It is true that the NDP cannot always deliver purity itself and betrays people. It sucks you know. Sometimes, when you believe in democracy you cannot get all you want AND work with others to make a change.

Our social structure is not improving we are neither ecologically nor socially sustainable. We need more than a sideline debating society talking about what we would do if only everyone else saw the light and voted for us. The alternative is to grow the movement politcally and rely on our skills, our persuasion and convince others. 

Put really, really bluntly: if we cannot convince a majority of the members of the Green party in a new party of the value of our ideals then we should disband now as we will have no chance whatsoever of convincing enough Canadians to support them in order to do anything.

I completely respect people who are uncompromising in beliefs. However, when you are in politics you are in a power trust situation: you are asking people to support you in exchange for really trying to make their wishes a part of the power structure. Voters are trusting us to advance their priorities in an existing framework. You can write a book if you want, but if you are in politics asking for votes, you should have a plan to influence the system at least.

The NDP influence is waning. The party is facing an uncertain financial future and the competition with the Greens threatens the chance that the NDP might be able to get in a position to really influence power. By that I do not mean being one of two parties the Liberals will play off agaisnt each other to produce the policies they want - but reall influence of power to change the lives of the people who support us.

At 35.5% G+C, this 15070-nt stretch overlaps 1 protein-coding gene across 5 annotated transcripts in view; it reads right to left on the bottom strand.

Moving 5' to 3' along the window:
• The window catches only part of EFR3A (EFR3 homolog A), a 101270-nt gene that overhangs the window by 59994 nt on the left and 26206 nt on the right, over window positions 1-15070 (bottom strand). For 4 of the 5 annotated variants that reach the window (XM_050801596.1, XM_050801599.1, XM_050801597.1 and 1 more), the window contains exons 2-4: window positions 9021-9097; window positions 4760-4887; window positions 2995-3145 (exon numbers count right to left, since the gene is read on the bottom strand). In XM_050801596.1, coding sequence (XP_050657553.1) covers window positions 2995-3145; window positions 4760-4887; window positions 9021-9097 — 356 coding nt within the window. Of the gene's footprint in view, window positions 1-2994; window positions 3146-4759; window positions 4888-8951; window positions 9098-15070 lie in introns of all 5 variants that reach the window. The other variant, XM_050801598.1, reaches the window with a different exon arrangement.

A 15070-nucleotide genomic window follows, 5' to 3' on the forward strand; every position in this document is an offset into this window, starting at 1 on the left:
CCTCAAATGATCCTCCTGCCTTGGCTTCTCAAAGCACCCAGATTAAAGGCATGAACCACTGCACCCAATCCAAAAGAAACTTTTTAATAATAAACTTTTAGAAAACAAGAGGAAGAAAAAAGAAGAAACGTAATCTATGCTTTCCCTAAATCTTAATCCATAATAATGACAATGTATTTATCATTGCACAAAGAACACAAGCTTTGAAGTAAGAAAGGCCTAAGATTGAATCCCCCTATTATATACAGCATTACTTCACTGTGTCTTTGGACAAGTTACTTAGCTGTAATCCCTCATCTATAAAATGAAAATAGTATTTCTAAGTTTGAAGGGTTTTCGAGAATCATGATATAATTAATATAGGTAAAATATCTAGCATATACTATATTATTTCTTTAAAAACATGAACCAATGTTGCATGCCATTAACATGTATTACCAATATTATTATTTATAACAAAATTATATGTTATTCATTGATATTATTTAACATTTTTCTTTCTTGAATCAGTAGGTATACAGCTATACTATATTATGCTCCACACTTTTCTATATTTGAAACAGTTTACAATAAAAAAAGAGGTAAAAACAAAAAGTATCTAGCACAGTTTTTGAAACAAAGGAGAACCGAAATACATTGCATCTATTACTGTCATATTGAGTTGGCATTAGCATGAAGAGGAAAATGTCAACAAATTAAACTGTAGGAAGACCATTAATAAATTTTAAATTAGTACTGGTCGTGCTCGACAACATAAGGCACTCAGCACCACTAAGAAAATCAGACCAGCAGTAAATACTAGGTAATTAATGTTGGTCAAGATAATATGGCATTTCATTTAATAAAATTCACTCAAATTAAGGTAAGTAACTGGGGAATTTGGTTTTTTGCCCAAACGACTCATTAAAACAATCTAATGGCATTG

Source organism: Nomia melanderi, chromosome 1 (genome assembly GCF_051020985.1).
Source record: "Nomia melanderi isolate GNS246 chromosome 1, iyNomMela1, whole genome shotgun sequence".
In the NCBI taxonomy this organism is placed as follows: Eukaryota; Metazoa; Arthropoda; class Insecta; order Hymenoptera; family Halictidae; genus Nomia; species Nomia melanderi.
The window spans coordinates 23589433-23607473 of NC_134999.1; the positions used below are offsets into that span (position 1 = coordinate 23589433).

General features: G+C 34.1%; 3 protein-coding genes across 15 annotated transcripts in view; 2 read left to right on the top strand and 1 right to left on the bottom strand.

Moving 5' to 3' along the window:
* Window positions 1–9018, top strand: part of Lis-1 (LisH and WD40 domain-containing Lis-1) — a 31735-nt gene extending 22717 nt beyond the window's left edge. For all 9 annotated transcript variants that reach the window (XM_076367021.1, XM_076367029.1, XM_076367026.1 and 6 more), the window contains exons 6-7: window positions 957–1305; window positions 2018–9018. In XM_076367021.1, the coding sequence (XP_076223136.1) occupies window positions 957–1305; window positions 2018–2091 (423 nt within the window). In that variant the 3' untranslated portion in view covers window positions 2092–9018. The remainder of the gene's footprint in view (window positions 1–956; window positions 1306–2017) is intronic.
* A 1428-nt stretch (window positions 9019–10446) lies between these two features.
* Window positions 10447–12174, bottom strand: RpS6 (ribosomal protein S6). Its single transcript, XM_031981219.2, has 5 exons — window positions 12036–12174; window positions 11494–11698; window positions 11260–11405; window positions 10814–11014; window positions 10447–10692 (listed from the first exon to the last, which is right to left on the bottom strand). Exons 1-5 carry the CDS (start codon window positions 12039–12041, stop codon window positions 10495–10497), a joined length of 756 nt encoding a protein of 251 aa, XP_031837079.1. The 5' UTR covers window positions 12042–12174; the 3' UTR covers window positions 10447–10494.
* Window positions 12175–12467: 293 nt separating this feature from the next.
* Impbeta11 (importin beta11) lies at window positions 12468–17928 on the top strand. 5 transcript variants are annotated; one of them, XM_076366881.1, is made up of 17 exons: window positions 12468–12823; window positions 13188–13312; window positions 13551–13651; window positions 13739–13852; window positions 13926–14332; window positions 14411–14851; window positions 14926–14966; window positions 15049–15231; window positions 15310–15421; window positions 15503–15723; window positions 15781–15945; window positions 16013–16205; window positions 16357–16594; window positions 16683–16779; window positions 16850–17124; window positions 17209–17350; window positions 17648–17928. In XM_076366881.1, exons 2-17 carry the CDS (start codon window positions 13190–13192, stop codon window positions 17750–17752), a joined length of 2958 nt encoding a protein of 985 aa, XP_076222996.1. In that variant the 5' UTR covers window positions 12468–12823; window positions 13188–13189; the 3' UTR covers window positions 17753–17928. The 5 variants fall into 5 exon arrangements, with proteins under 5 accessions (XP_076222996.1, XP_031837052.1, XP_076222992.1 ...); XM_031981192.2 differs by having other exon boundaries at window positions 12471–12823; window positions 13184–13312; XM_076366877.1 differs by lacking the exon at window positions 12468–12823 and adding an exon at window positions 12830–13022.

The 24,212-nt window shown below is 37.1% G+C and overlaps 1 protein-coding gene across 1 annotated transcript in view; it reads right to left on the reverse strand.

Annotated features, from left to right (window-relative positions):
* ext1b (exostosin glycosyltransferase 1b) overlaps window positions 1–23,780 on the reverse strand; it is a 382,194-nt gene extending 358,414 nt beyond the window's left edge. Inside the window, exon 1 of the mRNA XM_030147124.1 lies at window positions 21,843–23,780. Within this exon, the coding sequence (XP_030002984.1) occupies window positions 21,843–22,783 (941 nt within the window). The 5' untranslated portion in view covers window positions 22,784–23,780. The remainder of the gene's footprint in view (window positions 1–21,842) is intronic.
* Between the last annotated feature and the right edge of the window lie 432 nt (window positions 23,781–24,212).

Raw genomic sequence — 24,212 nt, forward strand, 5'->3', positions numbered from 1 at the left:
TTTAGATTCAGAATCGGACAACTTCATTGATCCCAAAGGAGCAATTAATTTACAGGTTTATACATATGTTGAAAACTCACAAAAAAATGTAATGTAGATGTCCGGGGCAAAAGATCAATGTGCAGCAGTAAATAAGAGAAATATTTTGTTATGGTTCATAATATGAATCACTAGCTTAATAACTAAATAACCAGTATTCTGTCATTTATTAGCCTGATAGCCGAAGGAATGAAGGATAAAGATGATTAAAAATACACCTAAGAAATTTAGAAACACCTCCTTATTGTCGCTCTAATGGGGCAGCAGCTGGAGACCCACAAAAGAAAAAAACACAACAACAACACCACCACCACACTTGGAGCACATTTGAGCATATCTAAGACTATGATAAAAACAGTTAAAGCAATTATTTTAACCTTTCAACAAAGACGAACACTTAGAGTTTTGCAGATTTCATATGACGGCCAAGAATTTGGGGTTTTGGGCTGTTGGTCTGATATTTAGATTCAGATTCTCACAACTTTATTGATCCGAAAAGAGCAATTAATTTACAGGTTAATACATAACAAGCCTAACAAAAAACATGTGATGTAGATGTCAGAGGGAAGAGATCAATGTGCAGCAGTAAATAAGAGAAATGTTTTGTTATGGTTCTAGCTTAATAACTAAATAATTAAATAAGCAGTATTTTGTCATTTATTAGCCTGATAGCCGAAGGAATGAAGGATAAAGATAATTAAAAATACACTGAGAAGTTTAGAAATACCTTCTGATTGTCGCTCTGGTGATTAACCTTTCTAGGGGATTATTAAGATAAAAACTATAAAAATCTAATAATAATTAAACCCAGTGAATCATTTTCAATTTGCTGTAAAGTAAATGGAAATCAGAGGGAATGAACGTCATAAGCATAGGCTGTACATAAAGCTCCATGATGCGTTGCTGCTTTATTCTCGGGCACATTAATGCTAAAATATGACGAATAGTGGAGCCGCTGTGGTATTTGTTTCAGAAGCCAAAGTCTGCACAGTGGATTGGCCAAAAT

I really dislike the idea of a merger of unequals with the Liberal party and do not think it is needed but when it comes to the Greens -- what exactly do we have to lose that we actually have in reality not some fantasy ?

At what point do we consider that loyalty to party is not as important as loyalty to the principle of making a real difference. In the Liberal-NDP merger, the NDP will get voted down almost every time. In a merger with the Greens that larger unit is going to agree with the NDP principle better than 50% of the time which is more than we have now with 7% of the seats in the House of Commons and little prospect to believe we can count on more.

The NDP just had an election with what we accept is a capable leader when it comes to elections (some 80 percent think so). We faced a Liberal party in scandal and a Conservative party about to tear itself apart because it nows it under-performed. And in that we got 7% of the seats.

This was the kind of election the NDP should be moving forward in.

The Liberals in opposition sound like New Democrats. The NDP only does well when either the Liberals are on the ropes and the Conservatives are likely to have power or when the Liberals are in power and full of scandal. This 7% is not a low water mark. This was an election that should have produced a high water mark.